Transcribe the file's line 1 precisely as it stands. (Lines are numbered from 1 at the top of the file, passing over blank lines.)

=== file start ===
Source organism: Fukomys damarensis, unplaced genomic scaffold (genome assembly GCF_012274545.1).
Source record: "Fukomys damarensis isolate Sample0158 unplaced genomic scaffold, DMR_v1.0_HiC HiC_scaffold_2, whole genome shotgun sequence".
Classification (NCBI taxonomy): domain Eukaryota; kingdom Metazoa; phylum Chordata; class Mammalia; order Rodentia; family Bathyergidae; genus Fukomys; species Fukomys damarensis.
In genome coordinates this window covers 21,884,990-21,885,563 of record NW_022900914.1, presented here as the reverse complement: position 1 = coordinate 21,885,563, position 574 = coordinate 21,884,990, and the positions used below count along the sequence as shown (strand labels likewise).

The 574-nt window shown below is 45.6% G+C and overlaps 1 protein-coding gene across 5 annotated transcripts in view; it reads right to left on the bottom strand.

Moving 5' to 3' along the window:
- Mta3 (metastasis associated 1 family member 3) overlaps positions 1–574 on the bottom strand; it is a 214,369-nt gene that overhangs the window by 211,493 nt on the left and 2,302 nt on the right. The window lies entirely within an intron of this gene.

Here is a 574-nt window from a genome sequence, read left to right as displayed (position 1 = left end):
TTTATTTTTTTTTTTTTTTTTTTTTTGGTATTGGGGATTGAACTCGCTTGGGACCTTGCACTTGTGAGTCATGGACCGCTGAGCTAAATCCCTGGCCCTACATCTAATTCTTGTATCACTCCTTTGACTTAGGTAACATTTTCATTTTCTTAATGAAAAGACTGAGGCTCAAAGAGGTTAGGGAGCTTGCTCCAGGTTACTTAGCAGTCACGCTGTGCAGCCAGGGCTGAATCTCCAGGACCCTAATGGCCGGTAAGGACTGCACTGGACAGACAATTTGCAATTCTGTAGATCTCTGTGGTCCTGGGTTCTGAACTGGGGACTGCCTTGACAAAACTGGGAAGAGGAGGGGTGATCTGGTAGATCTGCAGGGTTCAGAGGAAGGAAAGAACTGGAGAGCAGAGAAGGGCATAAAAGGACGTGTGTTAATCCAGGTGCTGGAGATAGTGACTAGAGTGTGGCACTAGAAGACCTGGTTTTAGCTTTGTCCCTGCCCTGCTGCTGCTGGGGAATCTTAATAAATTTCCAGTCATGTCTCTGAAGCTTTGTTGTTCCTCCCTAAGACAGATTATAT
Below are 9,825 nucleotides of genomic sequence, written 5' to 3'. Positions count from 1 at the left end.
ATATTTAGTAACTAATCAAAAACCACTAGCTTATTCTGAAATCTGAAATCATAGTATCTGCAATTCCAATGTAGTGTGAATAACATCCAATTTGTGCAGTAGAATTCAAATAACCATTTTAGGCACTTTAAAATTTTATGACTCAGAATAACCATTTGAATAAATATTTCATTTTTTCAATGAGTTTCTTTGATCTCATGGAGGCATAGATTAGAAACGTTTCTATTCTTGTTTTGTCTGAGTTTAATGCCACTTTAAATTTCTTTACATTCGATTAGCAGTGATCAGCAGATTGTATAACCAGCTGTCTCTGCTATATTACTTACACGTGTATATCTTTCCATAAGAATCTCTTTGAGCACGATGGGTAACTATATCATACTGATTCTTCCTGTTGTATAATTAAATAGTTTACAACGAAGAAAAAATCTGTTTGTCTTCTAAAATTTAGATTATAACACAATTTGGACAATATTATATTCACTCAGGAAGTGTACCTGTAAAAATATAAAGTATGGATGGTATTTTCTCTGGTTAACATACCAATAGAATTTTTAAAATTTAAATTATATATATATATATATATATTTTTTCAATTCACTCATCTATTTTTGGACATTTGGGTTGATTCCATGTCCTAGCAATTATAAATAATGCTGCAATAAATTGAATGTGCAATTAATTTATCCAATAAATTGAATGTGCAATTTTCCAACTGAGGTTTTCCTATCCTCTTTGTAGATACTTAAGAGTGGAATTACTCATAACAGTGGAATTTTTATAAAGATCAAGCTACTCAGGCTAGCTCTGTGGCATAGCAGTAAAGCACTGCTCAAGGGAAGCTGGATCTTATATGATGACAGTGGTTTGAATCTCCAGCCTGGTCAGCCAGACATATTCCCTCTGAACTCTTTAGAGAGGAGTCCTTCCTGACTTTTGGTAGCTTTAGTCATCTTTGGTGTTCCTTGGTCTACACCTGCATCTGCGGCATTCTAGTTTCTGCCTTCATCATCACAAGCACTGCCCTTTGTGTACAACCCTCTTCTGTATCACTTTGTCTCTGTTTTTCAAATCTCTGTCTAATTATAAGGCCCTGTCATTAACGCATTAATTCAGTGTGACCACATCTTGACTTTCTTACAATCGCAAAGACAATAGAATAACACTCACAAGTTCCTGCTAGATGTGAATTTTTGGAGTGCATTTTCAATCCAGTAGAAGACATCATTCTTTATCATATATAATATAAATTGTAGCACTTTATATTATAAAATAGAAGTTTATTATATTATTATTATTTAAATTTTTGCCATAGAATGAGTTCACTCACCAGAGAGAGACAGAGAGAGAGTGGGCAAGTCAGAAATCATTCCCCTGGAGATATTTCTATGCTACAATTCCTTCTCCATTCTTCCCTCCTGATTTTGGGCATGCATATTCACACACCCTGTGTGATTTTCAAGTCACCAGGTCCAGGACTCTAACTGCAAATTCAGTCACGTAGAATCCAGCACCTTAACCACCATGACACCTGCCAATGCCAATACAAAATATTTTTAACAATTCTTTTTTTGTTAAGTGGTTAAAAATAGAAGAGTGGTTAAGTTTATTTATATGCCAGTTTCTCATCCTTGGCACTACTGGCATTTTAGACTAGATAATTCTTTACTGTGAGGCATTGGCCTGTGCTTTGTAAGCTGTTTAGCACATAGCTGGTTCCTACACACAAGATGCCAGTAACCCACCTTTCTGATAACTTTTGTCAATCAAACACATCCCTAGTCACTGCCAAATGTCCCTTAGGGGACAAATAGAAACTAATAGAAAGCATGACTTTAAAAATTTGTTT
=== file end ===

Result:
Source organism: Fukomys damarensis, unplaced genomic scaffold (genome assembly GCF_012274545.1).